Quercus falcata

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Common name: Spanish oak [1], southern red oak [1]

Quercus falcata
Quercus falcata AFP.jpg
Photo by Dennis Girard hosted at Atlas of Florida Plants
Scientific classification
Kingdom: Plantae
Division: Magnoliophyta - Flowering plants
Class: Magnoliopsida - Dicots
Order: Fagales
Family: Fagaceae
Genus: Quercus
Species: Q. falcata
Binomial name
Quercus falcata
Natural range of Quercus falcata from USDA NRCS Plants Database

Taxonomic Notes

Synonyms: Q. digitata Sudworth; Q. triloba Michaux

Varieties: Quercus falcata var. falcata; Q. falcata var. triloba (Michaux) Nuttall


Q. falcata is a perennial tree of the Fagaceae family native to North America.[2]


Q. falcata is found in the southeastern corner of the United States from Texas to New York.[2]



Q. falcata proliferates in upland forests, usually xeric or submesic, but occasionally in mesic situations.[1] Specimens have been collected from dry sandy soil, pasture, second growth upland mixed woodland, mixed hardwood, open pine-oak-hickorym dry sandy loam, upland old field, and near edge of bluff.[3]

Q. falcata does not respond to soil disturbance by clearcutting and chopping in north Florida flatwoods forests.[4]

This species has mixed responses to soil disturbance by roller chopping and disturbance by a KG blade in east Texas Loblolly Pine-Hardwood Forests. It has shown variable changes in frequency to each disturbance type.[5]

Quercus falcata is frequent and abundant in the North Florida Longleaf Woodlands and Panhandle Silty Longleaf Woodlands community type. It is an indicator species for the Clayhill Longleaf Woodlands community type as described in Carr et al. (2010).[6]


Q. falcata has been observed to flower in March, April, and October.[7]

Seed dispersal

This species is thought to be dispersed by gravity.[8]

Fire ecology

Q. falcata is not fire resistant and has low fire tolerance[2]; despite this, populations of Quercus falcata have been known to persist through repeated annual burns.[9][10]

Herbivory and toxicology

Quercus falcata has been observed to host froghoppers such as Lepyronia quadrangularis (family Cercopidae), leafhoppers from the Cicadellidae family such as Alebra aurea, Eratoneura acantha, Graphocephala coccinea, Idiocerus sp. and Scaphytopius sp., true bugs such as Cedusa sp. (family Derbidae), planthoppers such as Flatormenis proxima (family Flatidae), and treehoppers from the Membracidae family such as Atymna querci, Cyrtolobus funkhouseri, Cyrtolobus maculifrontis, Cyrtolobus ovatus, Cyrtolobus tuberosus, Glossonotus acuminatus, Glossonotus univittatus, Ophiderma definita, Ophiderma pubescens, Ophiderma salamandra, Smilia camelus, Spissistilus festinus, Telamona decorata, and Telamona monticola.[11]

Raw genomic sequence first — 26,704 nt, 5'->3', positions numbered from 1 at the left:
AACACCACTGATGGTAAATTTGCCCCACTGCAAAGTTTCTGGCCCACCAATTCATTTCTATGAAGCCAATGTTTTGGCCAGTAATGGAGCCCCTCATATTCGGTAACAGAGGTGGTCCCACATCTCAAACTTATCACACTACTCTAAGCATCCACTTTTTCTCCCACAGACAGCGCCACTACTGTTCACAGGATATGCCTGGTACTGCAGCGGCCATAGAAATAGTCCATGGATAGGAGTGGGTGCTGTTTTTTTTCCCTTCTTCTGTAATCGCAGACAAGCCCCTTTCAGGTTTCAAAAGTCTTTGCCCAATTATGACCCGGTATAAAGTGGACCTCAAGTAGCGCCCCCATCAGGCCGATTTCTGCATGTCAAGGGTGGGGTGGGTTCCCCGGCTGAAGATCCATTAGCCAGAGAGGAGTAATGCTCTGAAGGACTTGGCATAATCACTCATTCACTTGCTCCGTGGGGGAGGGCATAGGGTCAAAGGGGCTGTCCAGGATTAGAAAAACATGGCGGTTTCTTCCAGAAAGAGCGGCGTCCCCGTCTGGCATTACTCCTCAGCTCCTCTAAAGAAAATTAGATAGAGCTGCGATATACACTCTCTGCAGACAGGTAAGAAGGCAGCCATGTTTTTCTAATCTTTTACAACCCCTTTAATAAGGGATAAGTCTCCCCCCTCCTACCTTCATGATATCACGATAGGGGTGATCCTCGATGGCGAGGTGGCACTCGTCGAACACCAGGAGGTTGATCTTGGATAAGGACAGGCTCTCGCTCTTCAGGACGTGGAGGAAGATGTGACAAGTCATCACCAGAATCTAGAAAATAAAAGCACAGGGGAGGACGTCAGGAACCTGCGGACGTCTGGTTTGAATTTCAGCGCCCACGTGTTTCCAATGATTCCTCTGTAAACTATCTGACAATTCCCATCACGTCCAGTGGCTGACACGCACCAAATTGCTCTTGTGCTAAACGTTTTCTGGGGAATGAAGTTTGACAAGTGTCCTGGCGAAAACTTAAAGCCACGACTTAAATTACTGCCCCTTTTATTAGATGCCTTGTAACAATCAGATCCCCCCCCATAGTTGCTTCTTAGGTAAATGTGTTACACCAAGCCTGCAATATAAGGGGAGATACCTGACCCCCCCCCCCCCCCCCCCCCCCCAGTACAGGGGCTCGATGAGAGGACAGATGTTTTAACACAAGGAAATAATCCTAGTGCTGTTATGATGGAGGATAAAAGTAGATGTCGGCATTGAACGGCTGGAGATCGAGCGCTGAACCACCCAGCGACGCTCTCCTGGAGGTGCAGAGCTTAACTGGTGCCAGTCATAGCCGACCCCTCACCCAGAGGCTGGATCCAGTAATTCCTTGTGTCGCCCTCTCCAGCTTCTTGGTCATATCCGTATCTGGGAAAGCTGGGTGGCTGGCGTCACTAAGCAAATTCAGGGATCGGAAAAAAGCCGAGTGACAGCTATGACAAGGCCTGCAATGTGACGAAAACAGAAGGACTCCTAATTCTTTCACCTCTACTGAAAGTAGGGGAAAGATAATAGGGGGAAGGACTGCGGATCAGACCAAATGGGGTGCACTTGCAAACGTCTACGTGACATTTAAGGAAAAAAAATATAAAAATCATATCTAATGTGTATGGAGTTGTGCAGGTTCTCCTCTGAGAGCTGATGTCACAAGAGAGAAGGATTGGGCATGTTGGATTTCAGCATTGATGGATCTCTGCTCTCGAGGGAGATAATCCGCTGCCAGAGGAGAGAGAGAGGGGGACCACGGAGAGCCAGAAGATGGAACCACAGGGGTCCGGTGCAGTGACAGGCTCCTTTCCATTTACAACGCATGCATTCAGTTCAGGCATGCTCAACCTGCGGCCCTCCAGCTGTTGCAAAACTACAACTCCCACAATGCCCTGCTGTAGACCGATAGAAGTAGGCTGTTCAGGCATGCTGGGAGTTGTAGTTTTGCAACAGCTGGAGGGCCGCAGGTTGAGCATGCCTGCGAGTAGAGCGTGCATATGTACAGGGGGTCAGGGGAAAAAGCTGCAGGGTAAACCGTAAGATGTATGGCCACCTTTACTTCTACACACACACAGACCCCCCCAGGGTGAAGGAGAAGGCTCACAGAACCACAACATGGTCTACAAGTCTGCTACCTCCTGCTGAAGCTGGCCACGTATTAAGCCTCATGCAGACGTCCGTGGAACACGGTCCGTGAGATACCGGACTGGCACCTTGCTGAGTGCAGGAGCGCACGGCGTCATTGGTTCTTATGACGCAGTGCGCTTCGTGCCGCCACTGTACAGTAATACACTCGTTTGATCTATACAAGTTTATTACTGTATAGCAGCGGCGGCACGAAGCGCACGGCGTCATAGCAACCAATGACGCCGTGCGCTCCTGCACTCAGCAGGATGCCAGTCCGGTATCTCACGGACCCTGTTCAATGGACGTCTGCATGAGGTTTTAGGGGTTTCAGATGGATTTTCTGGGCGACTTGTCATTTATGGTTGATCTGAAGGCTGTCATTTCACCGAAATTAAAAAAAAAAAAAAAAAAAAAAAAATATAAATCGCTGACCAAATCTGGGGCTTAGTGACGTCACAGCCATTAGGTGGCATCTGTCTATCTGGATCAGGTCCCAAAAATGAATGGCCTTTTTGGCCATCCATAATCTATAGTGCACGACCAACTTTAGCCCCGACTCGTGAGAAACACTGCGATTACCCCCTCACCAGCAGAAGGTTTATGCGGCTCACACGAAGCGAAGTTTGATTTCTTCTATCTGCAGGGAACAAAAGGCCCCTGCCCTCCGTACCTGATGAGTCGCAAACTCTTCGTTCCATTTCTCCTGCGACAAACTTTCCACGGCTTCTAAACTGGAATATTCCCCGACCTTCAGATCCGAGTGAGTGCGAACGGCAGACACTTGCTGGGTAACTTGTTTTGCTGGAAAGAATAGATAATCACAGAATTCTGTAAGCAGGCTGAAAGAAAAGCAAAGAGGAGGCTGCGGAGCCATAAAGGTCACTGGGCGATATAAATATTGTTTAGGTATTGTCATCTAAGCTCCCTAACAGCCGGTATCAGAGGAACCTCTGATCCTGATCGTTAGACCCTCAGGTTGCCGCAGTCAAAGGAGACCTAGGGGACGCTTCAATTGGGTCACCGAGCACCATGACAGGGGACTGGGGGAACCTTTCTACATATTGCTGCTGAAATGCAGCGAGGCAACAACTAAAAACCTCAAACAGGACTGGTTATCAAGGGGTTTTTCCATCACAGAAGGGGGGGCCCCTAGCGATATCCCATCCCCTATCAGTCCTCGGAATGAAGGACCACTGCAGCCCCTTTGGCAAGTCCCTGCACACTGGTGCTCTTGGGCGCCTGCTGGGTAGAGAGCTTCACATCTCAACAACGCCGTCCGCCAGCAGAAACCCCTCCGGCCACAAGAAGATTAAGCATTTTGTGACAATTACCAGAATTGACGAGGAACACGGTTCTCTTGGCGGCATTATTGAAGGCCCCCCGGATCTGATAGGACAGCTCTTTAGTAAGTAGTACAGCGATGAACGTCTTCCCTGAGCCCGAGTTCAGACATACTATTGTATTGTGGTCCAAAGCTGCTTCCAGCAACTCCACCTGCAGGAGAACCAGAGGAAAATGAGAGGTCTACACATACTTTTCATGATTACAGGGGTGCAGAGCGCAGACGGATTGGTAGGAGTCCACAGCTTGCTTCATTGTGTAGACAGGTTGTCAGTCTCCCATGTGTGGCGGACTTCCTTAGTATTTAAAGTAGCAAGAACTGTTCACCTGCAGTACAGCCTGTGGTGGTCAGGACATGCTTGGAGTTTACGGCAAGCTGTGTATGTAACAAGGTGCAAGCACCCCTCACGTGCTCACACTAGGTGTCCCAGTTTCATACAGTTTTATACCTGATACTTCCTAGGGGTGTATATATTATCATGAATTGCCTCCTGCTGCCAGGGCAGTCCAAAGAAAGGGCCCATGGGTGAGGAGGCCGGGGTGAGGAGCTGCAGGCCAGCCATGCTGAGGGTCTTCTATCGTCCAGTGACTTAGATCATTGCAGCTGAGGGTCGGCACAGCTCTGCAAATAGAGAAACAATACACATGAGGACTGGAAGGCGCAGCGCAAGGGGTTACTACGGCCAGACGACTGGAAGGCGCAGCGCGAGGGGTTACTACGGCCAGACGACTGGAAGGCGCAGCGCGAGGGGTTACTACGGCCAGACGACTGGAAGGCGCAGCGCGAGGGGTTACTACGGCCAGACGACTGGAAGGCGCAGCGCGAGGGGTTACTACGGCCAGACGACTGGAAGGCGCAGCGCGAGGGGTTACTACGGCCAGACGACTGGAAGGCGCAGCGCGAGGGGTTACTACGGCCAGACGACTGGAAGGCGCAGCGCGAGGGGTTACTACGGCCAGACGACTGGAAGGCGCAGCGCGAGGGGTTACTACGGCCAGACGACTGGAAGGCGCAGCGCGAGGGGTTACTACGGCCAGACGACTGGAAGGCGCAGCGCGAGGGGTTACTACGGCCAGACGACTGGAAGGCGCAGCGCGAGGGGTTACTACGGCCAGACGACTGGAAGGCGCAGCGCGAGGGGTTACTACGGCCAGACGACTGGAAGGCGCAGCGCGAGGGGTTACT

Conservation, cultivation, and restoration

Q. falcata is listed as threatened by the Ohio Department of Natural Resources Division of Natural Areas and Preserves, and as endangered by the Pennsylvania Department of Conservation and Natural Resources.[2]

Cultural use

Acorns were an important staple for Native Americans in making flour for breads. The meat could also be edible once the tannins were leached from the acorns.[12]

The fruit of this particular species has a sweet juice that can be consumed.[13]

Photo Gallery

References and notes

  1. 1.0 1.1 1.2 Weakley, A. S. (2015). Flora of the Southern and Mid-Atlantic States. Chapel Hill, NC, University of North Carolina Herbarium.
  2. 2.0 2.1 2.2 2.3 USDA Plant Database https://plants.usda.gov/core/profile?symbol=QUFA
  3. URL: http://herbarium.bio.fsu.edu. Last accessed: June 2018. Collectors: Loran Anderson, Cecil Slaughter, R.K. Godfrey, W.D. Reese, H. Kurz, Kathy Craddock Burks, Patricia Elliot, R.F. Doren, Richard Mitchell, Celeste Baylor, Karen MacClendon, Daniel B. Ward, S.J. Ward, Kevin Oakes, Chris Cooksey, Palmer Kinser, Bob Farley. States and counties: Florida (Franklin, Marion, Jackson, Alachua, Leon, Wakulla, Washington, Okaloosa, Columbia, Liberty, Jefferson, Calhoun, Holmes, Nassau) South Carolina (Berkeley) Georgia (Brooks, Grady, Thomas) Alabama (Morgan)
  4. Moore, W.H., B.F. Swindel, and W.S. Terry. (1982). Vegetative Response to Clearcutting and Chopping in a North Florida Flatwoods Forest. Journal of Range Management 35(2):214-218.
  5. Stransky, J.J., J.C. Huntley, and Wanda J. Risner. (1986). Net Community Production Dynamics in the Herb-Shrub Stratum of a Loblolly Pine-Hardwood Forest: Effects of CLearcutting and Site Preparation. Gen. Tech. Rep. SO-61. New Orleans, LA: U.S. Dept of Agriculture, Forest Service, Southern Forest Experiment Station. 11 p.
  6. Carr, S.C., K.M. Robertson, and R.K. Peet. 2010. A vegetation classification of fire-dependent pinelands of Florida. Castanea 75:153-189.
  7. Nelson, G. PanFlora: Plant data for the eastern United States with emphasis on the Southeastern Coastal Plains, Florida, and the Florida Panhandle. www.gilnelson.com/PanFlora/ Accessed: 24 MAY 2018
  8. Kirkman, L. Katherine. Unpublished database of seed dispersal mode of plants found in Coastal Plain longleaf pine-grasslands of the Jones Ecological Research Center, Georgia.
  9. Robertson, K.M. Unpublished data collected from Pebble Hill Fire Plots, Pebble Hill Plantation, Thomasville, Georgia.
  10. Platt, W.J., R. Carter, G. Nelson, W. Baker, S. Hermann, J. Kane, L. Anderson, M. Smith, K. Robertson. 2021. Unpublished species list of Wade Tract old-growth longleaf pine savanna, Thomasville, Georgia.
  11. Discoverlife.org [1]
  12. Fernald, et al. 1958. Edible Plants of Eastern North America. Harper and Row Publishers, New York.
  13. Fernald, et al. 1958. Edible Plants of Eastern North America. Harper and Row Publishers, New York.